XLT4 Agar is a selective differential isolation medium for the specific detection of Salmonella spp. from environmental, food and clinical samples. Due to its highly selective nature, XLT4 Agar is particularly effective when used with samples where overgrowth of contaminating flora is expected, for example, faecally-contaminated agricultural samples.
Developed by Miller & Tate in 1990, this medium was found to improve the recovery of non-typhi Salmonella from chicken and farm environmental samples. Dusch & Altwegg further established the application of XLT4 Agar to salmonellae detection in clinical samples, with the notable exceptions of Salmonella Typhi and Salmonella Paratyphi. The presence of peptone and yeast extract provides sufficient nutrients to allow the optimal growth of Salmonella spp.
Selectivity is provided by the anionic surfactant Niaproof® 4 (formerly known as Tergitol-4 / sodium tetradecylsulfate). This compound acts as an effective selective agent which is active against Gram-positive and many Gram-negative organisms, including Proteus spp.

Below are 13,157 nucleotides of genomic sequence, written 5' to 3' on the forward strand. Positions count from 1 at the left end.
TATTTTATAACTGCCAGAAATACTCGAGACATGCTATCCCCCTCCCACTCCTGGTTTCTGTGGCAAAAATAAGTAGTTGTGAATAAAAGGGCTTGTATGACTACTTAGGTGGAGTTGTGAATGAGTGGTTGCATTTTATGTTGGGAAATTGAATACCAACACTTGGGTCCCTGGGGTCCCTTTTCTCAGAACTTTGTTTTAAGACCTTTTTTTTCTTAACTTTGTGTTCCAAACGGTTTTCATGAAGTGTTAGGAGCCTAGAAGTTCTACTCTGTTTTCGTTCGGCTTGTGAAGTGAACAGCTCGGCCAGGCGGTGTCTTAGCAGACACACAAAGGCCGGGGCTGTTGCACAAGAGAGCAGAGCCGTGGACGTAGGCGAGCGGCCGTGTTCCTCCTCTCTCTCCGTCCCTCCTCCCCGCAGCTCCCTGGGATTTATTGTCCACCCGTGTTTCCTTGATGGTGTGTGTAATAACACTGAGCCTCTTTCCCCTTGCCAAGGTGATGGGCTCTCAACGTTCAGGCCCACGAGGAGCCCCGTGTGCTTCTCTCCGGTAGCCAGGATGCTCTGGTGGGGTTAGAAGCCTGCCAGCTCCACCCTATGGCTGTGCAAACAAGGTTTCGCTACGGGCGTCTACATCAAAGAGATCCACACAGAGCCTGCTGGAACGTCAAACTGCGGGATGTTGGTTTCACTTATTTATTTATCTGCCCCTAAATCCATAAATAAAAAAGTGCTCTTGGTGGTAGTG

Differentiation is based on fermentation of the sugars xylose, lactose and sucrose in addition to the decarboxylation of lysine. The inclusion of the pH indicator, phenol red, provides visual evidence of a pH decrease (yellow) or increase (red) in the medium. Ammonium iron (III) citrate is present to distinguish hydrogen-sulphide (H2S) producing from non-H2S producing organisms.
Most enteric organisms, except Shigella, will ferment xylose to produce acid. However the salmonellae will also decarboxylate the lysine to keep the pH neutral to alkali, thus maintaining red colouration. At near-neutral pH Salmonella can produce H2S from the reduction of ammonium iron (III) citrate and thiosulphate ions producing black or black-centred colonies. Non H2S-producing salmonellae will be red without a black centre.
Other Enterobacteriaceae (non-salmonellae) which are not inhibited by Niaproof-4, will ferment xylose, lactose and/or sucrose but will not decarboxylate lysine. This fermentation activity causes a decrease in pH, resulting in a colour change within the colonies from red to yellow.